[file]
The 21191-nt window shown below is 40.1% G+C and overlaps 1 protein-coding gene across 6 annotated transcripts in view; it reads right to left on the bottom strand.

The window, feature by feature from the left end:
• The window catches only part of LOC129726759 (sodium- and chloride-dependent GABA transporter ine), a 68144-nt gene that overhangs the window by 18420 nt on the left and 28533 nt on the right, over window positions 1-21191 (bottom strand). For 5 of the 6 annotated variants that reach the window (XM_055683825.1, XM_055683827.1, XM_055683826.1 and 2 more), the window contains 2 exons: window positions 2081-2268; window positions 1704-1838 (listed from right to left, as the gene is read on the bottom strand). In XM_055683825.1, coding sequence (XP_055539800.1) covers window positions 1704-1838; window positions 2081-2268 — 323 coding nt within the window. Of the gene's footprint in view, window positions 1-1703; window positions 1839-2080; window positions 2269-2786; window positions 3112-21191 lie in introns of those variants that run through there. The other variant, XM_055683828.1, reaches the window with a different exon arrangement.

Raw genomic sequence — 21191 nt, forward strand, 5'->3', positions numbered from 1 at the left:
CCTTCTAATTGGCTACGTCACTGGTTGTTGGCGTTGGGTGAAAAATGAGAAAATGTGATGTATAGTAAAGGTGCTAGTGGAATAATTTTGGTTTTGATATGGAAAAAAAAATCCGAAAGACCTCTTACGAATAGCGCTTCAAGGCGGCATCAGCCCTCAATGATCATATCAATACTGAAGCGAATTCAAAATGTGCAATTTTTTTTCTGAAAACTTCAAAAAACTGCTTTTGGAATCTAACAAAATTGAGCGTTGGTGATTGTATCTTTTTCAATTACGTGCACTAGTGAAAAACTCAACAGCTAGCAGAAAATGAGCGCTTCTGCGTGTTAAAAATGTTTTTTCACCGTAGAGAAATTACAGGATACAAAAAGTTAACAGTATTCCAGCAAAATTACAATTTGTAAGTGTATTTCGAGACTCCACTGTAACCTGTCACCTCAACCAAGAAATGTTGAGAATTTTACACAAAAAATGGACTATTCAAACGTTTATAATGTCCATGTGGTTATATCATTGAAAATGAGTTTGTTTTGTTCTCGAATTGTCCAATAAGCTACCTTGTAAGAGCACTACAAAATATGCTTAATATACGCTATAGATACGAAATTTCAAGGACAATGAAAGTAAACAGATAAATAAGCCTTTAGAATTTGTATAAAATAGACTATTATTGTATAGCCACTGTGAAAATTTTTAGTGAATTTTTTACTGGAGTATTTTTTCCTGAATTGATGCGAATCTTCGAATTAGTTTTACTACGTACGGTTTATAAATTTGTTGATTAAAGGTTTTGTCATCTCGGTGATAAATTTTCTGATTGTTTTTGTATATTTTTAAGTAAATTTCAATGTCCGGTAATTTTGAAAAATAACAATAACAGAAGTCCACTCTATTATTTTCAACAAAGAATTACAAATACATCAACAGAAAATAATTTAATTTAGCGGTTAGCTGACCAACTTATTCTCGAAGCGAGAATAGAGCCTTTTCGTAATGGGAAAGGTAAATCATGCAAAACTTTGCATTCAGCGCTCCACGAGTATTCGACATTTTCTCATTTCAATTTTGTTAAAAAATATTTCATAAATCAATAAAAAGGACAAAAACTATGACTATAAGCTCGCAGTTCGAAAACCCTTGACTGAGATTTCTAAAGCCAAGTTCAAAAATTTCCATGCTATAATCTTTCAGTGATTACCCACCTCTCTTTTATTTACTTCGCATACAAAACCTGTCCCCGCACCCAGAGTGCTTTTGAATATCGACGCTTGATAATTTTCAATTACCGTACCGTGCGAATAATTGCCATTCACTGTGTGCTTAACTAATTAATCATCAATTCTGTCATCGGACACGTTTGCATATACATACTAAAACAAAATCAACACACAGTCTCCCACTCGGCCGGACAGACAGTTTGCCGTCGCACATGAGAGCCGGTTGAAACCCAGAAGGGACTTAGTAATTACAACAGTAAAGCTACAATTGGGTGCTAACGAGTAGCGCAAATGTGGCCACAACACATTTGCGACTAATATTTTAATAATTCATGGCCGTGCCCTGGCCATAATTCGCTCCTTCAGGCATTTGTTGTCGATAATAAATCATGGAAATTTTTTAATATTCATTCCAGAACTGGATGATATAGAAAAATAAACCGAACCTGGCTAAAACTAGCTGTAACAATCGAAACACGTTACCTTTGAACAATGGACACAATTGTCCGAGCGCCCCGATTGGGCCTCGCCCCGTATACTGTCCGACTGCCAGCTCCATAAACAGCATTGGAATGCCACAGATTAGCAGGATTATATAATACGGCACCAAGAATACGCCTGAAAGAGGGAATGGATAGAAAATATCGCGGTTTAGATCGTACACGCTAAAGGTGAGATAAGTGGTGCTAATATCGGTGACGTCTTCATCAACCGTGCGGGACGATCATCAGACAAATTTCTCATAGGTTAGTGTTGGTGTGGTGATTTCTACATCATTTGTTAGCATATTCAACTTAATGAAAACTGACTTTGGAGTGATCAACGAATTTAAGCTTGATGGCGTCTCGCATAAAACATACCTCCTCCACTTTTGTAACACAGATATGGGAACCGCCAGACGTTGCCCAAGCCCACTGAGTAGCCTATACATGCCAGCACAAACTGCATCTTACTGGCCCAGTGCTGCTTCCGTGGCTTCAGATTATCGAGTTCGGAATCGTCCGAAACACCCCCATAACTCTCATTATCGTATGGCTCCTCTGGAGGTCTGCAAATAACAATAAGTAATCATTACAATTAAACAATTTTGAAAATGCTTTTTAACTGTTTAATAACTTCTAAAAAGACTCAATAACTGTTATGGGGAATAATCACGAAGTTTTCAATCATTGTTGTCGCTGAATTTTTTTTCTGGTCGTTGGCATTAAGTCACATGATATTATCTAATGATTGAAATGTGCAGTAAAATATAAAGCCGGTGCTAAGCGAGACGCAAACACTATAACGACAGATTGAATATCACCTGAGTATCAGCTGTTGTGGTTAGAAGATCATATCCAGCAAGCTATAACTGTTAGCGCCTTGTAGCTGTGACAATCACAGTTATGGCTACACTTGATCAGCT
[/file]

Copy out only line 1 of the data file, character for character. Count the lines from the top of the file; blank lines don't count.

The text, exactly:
The 21191-nt window shown below is 40.1% G+C and overlaps 1 protein-coding gene across 6 annotated transcripts in view; it reads right to left on the bottom strand.